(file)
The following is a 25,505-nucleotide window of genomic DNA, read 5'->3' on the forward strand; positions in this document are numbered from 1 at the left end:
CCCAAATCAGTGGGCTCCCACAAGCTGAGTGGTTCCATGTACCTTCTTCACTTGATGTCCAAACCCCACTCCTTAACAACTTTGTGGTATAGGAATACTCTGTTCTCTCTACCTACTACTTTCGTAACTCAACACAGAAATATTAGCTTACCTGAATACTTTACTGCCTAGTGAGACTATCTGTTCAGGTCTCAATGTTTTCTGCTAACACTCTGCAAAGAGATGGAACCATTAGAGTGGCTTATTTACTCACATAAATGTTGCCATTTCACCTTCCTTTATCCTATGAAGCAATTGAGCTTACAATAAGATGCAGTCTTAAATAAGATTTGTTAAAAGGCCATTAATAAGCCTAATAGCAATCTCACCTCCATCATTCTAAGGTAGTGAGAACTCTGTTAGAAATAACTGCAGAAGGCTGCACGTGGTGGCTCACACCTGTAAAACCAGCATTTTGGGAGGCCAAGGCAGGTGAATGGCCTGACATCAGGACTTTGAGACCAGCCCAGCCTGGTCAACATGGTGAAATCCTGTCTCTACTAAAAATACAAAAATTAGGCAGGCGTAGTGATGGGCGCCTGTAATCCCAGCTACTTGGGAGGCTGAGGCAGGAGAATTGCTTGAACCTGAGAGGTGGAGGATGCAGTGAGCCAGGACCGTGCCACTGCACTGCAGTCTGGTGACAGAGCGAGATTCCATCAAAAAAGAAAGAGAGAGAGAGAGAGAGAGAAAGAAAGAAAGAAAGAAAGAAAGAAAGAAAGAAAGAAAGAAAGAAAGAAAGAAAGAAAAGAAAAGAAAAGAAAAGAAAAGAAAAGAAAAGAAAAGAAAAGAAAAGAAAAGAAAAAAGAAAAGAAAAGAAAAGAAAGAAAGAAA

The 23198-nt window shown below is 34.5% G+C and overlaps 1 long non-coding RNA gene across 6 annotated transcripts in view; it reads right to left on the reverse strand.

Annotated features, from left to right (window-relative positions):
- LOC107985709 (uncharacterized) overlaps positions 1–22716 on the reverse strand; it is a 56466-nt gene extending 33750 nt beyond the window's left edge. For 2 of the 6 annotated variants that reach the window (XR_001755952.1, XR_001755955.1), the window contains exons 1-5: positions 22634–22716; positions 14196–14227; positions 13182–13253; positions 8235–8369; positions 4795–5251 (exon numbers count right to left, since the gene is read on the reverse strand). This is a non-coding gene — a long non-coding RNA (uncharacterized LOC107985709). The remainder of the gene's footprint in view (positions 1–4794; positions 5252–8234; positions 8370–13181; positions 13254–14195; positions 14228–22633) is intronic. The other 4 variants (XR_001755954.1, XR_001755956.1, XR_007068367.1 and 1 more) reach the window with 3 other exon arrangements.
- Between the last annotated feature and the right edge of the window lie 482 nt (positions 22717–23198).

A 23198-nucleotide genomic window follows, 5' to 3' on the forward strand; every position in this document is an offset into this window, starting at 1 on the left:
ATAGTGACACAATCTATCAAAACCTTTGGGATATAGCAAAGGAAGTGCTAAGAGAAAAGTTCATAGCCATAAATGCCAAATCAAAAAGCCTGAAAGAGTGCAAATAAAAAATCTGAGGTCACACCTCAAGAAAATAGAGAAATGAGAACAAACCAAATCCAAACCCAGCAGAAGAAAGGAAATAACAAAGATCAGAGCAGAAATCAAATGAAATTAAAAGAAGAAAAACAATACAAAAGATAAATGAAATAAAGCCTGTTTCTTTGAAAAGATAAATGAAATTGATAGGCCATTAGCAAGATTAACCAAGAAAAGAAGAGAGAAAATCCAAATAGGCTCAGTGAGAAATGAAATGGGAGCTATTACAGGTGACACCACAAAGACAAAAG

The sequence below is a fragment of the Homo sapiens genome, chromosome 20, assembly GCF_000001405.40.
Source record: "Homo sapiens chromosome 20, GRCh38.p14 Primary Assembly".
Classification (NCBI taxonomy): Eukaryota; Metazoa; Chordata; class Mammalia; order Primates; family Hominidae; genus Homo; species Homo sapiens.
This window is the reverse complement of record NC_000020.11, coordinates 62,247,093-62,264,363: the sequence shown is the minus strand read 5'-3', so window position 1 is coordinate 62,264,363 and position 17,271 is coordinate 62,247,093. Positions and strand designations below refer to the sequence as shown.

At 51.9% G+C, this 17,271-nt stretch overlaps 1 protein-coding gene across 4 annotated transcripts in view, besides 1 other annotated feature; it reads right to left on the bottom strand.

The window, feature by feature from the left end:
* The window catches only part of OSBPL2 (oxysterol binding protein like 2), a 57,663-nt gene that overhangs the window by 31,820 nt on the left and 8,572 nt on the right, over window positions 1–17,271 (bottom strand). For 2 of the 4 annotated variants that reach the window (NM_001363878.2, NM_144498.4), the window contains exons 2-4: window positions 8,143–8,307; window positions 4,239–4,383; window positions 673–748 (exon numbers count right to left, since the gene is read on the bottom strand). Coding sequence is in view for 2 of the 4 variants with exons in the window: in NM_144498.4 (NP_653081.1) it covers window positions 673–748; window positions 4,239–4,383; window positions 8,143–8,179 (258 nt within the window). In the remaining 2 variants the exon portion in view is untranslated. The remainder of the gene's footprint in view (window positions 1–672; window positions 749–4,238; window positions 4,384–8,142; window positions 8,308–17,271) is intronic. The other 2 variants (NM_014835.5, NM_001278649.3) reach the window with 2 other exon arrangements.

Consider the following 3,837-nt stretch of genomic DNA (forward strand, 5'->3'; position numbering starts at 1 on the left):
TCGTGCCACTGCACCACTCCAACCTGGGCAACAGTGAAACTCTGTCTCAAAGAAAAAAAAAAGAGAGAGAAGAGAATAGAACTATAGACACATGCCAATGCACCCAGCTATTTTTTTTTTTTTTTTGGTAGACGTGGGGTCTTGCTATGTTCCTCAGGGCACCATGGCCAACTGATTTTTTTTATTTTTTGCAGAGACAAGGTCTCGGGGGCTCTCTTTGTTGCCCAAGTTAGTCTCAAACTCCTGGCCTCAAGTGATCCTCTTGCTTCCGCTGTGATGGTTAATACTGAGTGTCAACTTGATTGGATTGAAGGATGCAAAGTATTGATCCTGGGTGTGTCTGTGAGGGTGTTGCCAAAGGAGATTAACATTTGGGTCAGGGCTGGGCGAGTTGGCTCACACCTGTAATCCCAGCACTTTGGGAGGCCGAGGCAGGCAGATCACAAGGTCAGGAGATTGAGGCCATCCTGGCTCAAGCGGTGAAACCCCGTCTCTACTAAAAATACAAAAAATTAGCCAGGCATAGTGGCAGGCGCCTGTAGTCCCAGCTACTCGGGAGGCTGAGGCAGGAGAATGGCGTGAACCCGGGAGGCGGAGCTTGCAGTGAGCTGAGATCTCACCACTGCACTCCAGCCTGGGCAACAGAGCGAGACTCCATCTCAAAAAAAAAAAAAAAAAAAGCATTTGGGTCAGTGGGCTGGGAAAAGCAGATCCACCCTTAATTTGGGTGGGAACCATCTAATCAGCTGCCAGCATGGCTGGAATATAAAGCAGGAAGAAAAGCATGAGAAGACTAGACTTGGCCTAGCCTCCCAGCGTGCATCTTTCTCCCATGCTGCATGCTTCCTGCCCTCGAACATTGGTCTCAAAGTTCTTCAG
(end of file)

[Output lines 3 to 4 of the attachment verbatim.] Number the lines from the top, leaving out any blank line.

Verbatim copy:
The 23198-nt window shown below is 34.5% G+C and overlaps 1 long non-coding RNA gene across 6 annotated transcripts in view; it reads right to left on the reverse strand.

Annotated features, from left to right (window-relative positions):